19 Responses to “Extraintestinal Manifestations from Inflammatory Bowel Disease”

  1. shelly in maineNovember 25, 2012 at 4:49 am #

    Adam,
    Awesome post! I think it is so waaaaay important to be informed about all the possibilities of UC…it is the lifetime gift that keeps giving and a full body roller-coaster experience!
    In addition to knowing all about the possibilities of UC people should do the same for ALL meds-you should read the physician portion and “other potential/rare side effects”-I usually get those I’m what my doctor calls that 1% patient (Adam’s 3%}…traditional and alternative meds(yes alternative meds do have side effects)and you still have to be careful about mixing and matching and inform ALL your doctors of EVERYTHING you are taking!
    As Adam said…be informed…KNOWLEDGE IS POWER…UC is (probably) a lifetime disease-IBD not ibS…so we’ll keep our fingers crossed for continued research and keep fighting the battles in the UC war! :-)
    Good health all and thanks as always Adam!
    Best, Shelly

    • AdamNovember 25, 2012 at 9:28 am #

      Yo What up Shelly,

      Full on agree.

      Get your learn on.
      Get your read on.
      Get your freak on…whatever right:)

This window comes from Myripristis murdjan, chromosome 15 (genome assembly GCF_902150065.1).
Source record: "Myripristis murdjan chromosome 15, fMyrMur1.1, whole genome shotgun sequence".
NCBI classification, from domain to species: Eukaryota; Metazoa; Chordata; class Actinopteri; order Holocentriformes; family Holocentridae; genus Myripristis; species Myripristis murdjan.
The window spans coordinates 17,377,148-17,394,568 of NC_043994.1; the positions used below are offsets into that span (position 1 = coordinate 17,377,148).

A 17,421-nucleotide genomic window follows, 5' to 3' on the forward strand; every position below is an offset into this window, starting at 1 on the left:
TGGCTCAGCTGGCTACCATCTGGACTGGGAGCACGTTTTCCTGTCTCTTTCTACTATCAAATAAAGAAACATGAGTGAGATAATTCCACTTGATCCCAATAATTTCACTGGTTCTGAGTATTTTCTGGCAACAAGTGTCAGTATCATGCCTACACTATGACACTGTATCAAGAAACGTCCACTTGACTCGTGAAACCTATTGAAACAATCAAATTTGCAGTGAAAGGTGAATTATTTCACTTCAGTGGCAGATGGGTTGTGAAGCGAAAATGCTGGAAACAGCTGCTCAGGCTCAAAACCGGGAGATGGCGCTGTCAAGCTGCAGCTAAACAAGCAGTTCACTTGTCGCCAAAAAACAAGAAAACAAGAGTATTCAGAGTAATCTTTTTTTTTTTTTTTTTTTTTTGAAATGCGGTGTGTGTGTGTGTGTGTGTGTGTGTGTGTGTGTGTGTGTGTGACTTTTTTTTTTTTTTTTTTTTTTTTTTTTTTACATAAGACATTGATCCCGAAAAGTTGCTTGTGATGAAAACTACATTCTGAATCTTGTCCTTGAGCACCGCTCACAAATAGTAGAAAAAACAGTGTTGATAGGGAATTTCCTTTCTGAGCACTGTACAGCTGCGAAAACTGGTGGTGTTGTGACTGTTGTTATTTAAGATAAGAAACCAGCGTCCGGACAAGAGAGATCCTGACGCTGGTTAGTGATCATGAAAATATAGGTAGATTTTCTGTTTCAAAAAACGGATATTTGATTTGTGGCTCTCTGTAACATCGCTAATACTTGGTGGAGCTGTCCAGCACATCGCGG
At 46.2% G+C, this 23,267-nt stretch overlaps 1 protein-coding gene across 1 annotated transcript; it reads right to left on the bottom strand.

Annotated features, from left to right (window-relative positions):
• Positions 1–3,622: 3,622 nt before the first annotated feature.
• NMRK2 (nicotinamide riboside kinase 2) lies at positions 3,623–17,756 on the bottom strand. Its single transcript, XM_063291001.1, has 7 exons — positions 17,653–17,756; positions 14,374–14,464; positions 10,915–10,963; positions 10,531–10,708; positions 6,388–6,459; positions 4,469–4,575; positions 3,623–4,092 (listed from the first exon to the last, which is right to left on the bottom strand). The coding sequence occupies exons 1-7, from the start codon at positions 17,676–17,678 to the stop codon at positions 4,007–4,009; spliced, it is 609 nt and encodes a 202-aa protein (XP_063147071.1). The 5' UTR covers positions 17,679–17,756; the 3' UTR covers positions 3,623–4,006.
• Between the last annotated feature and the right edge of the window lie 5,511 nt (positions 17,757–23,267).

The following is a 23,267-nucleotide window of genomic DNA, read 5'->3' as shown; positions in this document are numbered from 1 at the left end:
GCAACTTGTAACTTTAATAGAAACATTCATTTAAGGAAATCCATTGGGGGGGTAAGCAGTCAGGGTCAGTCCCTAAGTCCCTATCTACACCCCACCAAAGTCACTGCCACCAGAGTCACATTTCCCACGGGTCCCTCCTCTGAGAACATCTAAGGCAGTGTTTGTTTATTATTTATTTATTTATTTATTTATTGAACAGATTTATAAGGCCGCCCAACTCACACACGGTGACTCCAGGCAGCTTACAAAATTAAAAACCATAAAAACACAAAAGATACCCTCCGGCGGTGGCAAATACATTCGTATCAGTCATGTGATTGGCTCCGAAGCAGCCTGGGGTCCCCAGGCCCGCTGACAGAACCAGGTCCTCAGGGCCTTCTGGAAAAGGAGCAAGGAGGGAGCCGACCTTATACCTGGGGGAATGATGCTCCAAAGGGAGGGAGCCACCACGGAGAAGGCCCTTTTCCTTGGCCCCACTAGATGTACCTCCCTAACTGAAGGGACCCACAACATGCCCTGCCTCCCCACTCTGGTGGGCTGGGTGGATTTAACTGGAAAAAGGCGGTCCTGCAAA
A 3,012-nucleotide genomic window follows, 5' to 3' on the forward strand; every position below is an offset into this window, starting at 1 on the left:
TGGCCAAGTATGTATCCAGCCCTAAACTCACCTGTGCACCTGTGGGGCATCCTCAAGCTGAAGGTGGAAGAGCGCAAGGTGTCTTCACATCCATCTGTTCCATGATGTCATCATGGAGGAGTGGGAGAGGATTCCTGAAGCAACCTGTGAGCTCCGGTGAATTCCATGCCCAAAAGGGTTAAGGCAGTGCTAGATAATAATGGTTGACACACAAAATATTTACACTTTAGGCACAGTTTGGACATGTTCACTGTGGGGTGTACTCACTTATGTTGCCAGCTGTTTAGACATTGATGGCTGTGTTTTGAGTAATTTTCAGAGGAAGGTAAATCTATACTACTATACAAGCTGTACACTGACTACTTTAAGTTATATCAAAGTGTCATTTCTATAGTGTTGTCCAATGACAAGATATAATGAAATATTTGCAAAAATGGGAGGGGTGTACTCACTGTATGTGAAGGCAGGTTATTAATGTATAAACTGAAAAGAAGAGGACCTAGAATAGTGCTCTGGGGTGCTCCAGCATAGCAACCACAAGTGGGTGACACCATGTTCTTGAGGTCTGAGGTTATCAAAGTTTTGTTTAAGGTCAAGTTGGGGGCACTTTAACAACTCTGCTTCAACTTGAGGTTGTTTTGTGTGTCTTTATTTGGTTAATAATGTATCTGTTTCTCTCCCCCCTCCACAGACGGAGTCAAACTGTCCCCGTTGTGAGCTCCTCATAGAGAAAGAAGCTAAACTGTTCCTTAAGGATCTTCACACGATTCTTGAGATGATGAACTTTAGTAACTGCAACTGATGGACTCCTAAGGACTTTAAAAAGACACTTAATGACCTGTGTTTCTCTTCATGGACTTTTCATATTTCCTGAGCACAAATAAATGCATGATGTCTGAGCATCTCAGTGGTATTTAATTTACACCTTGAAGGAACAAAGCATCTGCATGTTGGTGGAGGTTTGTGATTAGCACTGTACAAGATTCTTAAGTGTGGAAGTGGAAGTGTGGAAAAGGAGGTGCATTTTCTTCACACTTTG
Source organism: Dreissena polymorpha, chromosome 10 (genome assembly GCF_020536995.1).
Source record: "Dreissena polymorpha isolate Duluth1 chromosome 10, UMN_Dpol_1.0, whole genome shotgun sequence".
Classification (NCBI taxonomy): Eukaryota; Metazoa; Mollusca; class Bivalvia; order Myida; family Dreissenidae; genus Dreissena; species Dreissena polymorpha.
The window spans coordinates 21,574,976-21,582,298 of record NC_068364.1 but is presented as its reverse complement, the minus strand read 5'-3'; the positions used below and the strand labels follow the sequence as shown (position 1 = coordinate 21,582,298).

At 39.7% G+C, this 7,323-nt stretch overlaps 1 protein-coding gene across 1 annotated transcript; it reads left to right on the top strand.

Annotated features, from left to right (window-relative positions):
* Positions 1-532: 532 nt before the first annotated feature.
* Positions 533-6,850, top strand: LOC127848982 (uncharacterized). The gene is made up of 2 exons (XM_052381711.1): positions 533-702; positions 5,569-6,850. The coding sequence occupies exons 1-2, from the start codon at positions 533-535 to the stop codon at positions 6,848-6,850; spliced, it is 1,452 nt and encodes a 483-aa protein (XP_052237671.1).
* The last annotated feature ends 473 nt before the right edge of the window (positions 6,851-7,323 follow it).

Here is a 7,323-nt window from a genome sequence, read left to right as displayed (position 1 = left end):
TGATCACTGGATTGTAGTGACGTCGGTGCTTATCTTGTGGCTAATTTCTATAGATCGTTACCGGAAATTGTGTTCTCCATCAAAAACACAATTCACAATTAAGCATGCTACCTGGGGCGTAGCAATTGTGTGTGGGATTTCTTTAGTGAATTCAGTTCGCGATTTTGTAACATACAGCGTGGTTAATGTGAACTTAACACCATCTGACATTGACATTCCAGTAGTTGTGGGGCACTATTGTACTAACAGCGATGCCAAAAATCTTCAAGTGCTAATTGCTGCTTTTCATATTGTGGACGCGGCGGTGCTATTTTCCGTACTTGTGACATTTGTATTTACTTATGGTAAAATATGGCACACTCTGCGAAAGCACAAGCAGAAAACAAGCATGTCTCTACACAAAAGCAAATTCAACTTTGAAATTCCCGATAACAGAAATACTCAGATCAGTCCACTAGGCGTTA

-Adam

      • shelly in maineNovember 25, 2012 at 10:28 am #

        And your guitar rock on! :-)

        …fighting the Grimm Reaper UC…damn…never fails…about 2 months…

  2. KarenNovember 25, 2012 at 2:28 pm #

    Hey Adam,
    My doctor told me about all these nasty problems that can come with having UC. I do have arthritis now, not happy about that. My eye doctor has warned me about eye problems and keeps a close watch out for those. I’m wondering since I had surgery, that I’m not free of these other diseases. It seems that I am not. So UC seems to be the disease that keeps on giving even if you take the colon out. My arthritis doctor wants to start me on Humira to help with the arthritis pain and joint destruction. I’m scared. It makes me cry to think about it. I like to, at least pretend, that I’m “normal” and having to deal with these other issues reminds me that I am not “normal”. Stupid UC! I wish UC never existed, or Crohns either or any other IBD. Sorry for being a downer, I’m just so bummed out about it all. Thanks for listening.
    -Karen

    • AdamNovember 25, 2012 at 2:56 pm #

      Whats up Karen,

      Thanks for writing, and for sure it is tough. There’s a ton of others in the same boat, and although its not easy, life for sure could be worse.